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Market sentiment has been steadily improving throughout the overnight session, spurred by a slightly positive close in China that put an end to three days in a row of losses as the Shanghai Composite closed up by 0.21%.   In a move by the People’s Bank of China to try and cull speculative positioning in the domestic currency market, overnight borrowing costs for the offshore yuan jumped dramatically overnight, which subsequently lead to a short squeeze in CNH as some weaker short positions were flushed from the market.   After yesterday’s comments from policymakers that market participants should be expecting greater stability for the yuan against a basket of currencies, and then today’s move to try and make shorting the domestic currency in the offshore market an onerous task, it appears as if the government is adamant about managing the depreciation of the currency as opposed to letting market forces purely dictate the path forward.   From history we’ve seen that central banks fighting the tide against depreciative forces can win a certain number of rounds, but usually go on to lose the battle if market forces continue to pile into the trade.

Outside of China, the other major mover in currency markets has been the pound, which is under pressure against the American buck this morning after a worse than expected manufacturing production report was released overnight. Manufacturing output decreased by 0.4% in November from the strong October reading, a sharper decline than analysts had been expecting heading into the release.   The pound is down close to a full big figure against the USD as interest rate hike expectations for the UK are pushed further out into the future.   Equities in the region are unfazed by the weaker than anticipated manufacturing report, with the FTSE gaining close to 1.5% as we go to pixels.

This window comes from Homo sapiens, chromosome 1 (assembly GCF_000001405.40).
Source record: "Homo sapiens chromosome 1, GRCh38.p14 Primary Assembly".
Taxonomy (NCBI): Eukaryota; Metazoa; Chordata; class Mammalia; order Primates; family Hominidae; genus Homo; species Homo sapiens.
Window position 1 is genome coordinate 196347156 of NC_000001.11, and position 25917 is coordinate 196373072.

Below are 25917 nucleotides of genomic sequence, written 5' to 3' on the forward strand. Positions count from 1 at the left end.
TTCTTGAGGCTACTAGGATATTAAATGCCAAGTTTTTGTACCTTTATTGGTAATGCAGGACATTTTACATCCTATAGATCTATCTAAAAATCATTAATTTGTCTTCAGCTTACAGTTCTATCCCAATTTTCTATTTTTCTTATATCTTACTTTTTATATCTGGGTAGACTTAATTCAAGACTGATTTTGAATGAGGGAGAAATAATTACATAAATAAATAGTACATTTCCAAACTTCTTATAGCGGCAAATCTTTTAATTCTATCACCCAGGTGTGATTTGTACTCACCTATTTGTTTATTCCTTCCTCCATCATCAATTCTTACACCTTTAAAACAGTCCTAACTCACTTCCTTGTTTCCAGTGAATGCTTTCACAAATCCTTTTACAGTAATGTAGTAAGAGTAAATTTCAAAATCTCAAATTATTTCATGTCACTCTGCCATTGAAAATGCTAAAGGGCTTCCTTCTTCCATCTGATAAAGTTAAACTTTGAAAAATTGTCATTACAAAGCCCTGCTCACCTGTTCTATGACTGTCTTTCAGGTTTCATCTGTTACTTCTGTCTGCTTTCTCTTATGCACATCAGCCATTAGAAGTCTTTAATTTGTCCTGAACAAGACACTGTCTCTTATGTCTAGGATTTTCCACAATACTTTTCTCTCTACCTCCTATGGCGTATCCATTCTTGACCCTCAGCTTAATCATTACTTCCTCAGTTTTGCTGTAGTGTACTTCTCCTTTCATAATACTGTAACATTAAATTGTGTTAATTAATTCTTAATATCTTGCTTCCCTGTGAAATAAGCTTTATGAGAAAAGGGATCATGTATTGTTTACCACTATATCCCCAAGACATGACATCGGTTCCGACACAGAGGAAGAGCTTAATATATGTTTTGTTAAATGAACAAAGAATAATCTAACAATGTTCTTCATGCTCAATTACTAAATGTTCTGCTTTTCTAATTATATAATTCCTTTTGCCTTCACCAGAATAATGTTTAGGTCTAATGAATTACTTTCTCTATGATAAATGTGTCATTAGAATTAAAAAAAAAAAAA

The data docket is sparse heading into the North American session, with the JOLTS report from November being the only marginally significant release ahead of Chinese trade balance numbers this evening.   With Chinese equities being able to stem their losses for the time being, oil has remained relatively stable during the overnight session, and subsequently investor confidence has perked up as we get set for the opening bell in North America.   S&P futures are well in the green and telegraphing a positive open at the time of writing, with front-month WTI managing to keep its head north of the $31 level and is helping the loonie cauterize some of the bleeding from yesterday’s whipsaw session.   Yesterday was a perfect example of the heightened two-way volatility that can be experienced in a trading session, with USDCAD covering 200bps of territory and illustrating the fleeting and shallow nature of loonie rallies in this period of uncertainty and pessimism towards crude oil.

Further reading:

USD will be king this year; GBP/USD 1.4250 the target, USD/JPY will trade higher

Flogging The Fallen EUR – Credit Agricole